One will certainly develop a newfound appreciation for even the simplest of meals in the country. It’s difficult to choose standouts, as every piece offers valuable information that really opens one’s eyes to the richness of Filipino cuisine. 

“Balut to Barbecue: Philippine Street Food” is an entertaining exploration of the wide assortment of tasty treats in the small corners of bustling cities. A fitting piece for National Women’s month would be “Inside Information: A Tribute to Mothers,” which highlights the integral role that mothers play in one’s everyday meals and culinary experiences. 

In the Dream House by Carmen Maria Machado 

When most people think of memoirs, they likely default to the usual conventions within the category, where a writer looks back at past events to form a personal narrative about their life or a certain period within it. Yet Latina writer Carmen Maria Machado redefines and reinvigorates the form through her heart-wrenching book In the Dream House, which melds techniques from a variety of genres to weave a raw and powerful narrative on domestic abuse.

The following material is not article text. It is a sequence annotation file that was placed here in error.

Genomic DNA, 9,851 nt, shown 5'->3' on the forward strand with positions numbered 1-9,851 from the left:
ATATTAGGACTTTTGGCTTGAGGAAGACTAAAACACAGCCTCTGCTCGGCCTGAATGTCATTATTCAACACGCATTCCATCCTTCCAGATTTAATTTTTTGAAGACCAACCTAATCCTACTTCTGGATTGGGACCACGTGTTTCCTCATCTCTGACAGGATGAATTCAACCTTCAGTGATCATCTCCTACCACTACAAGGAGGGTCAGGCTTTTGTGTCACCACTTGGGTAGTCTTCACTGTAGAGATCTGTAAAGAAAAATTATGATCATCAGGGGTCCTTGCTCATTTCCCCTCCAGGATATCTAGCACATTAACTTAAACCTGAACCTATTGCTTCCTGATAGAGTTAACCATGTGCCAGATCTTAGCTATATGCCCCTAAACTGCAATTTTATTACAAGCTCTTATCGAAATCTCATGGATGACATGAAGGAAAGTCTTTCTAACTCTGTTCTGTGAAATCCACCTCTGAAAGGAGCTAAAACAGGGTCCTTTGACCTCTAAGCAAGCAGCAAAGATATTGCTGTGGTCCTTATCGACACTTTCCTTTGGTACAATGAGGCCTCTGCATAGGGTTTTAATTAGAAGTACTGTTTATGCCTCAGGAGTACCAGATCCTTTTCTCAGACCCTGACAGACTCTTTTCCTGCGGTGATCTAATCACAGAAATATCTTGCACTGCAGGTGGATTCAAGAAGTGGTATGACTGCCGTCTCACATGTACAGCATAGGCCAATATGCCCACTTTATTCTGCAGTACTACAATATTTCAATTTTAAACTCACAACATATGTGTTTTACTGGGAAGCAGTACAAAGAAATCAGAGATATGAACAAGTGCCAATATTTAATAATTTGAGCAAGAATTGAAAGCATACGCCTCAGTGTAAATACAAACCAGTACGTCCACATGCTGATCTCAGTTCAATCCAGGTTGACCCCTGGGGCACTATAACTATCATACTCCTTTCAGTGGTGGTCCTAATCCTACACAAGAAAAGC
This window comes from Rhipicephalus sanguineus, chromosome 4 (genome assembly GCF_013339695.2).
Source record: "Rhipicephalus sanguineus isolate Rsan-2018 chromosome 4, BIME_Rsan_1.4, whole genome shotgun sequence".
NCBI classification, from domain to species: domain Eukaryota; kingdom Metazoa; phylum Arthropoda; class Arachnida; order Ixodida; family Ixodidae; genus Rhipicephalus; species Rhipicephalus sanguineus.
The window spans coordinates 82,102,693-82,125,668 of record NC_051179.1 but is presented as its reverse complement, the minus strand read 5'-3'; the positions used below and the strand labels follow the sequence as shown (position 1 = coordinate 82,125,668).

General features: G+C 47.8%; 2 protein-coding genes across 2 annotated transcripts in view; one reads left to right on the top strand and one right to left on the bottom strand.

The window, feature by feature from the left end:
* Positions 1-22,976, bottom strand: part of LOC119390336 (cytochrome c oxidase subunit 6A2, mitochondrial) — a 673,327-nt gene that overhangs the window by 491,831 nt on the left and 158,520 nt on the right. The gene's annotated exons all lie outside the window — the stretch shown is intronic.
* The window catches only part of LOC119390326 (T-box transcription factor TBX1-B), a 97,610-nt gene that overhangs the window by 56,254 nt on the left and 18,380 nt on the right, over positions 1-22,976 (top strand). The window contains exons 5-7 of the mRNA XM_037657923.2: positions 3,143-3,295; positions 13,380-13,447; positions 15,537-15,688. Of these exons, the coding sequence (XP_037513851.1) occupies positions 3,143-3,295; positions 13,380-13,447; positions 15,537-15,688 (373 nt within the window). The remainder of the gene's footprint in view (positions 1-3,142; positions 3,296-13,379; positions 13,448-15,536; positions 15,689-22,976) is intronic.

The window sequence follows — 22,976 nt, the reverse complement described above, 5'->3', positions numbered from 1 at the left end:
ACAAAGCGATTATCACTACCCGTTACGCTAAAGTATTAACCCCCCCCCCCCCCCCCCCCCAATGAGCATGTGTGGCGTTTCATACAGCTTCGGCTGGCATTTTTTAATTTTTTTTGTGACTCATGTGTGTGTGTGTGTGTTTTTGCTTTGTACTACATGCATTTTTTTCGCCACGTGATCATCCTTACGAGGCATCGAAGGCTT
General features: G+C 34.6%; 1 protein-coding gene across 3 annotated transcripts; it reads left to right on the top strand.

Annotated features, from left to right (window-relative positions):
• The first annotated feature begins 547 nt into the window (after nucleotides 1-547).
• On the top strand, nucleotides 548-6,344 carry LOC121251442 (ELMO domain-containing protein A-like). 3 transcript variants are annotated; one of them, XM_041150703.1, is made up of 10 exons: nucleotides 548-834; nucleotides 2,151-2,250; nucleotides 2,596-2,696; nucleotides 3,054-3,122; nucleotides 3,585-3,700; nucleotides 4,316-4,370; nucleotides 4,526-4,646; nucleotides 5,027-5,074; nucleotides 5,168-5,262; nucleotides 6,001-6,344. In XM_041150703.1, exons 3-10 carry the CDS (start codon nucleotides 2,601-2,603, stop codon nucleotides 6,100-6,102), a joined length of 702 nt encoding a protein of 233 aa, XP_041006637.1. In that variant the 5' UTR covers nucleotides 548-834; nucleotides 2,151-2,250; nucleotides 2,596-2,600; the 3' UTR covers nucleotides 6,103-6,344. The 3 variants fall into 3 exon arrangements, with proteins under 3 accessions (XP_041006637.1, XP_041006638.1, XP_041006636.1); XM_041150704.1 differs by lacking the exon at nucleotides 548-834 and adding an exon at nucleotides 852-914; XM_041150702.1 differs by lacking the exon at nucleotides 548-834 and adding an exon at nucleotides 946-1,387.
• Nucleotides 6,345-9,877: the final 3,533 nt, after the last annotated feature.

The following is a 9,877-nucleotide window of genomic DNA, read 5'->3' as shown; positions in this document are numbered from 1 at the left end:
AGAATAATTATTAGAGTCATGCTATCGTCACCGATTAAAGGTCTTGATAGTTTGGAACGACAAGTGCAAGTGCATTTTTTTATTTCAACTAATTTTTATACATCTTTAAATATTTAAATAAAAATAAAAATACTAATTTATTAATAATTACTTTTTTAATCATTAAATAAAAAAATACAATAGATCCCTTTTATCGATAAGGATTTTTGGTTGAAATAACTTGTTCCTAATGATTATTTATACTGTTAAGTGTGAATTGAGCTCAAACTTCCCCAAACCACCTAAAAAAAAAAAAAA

“A reminder to remember: just because the sharpness of the sadness has faded does not mean that it was not, once, terrible. It means only that time and space, creatures of infinite girth and tenderness, have stepped between the two of you, and they are keeping you safe as they were once unable to.”

Carmen Maria Machado, “In the Dream House”

Machado’s book is made up of sections in varying themes, all rooted in the home she made with her romantic partner who’s also a woman. Often using elements from popular media and horror, as well as footnotes that don’t just serve as addendums, but also necessary layers of the writer’s story. Though Machado’s introspections stem from a personal place, they all interact with larger ideas about society and queer relationships. 


Meadowlands by Louise Glück

Fans of Greek mythology and literature will likely enjoy Louise Glück’s book-length poetry collection Meadowlands. Every poem works together to create an overarching story of a couple’s crumbling marriage, drawing parallels between them and Odysseus and Penelope from The Odyssey.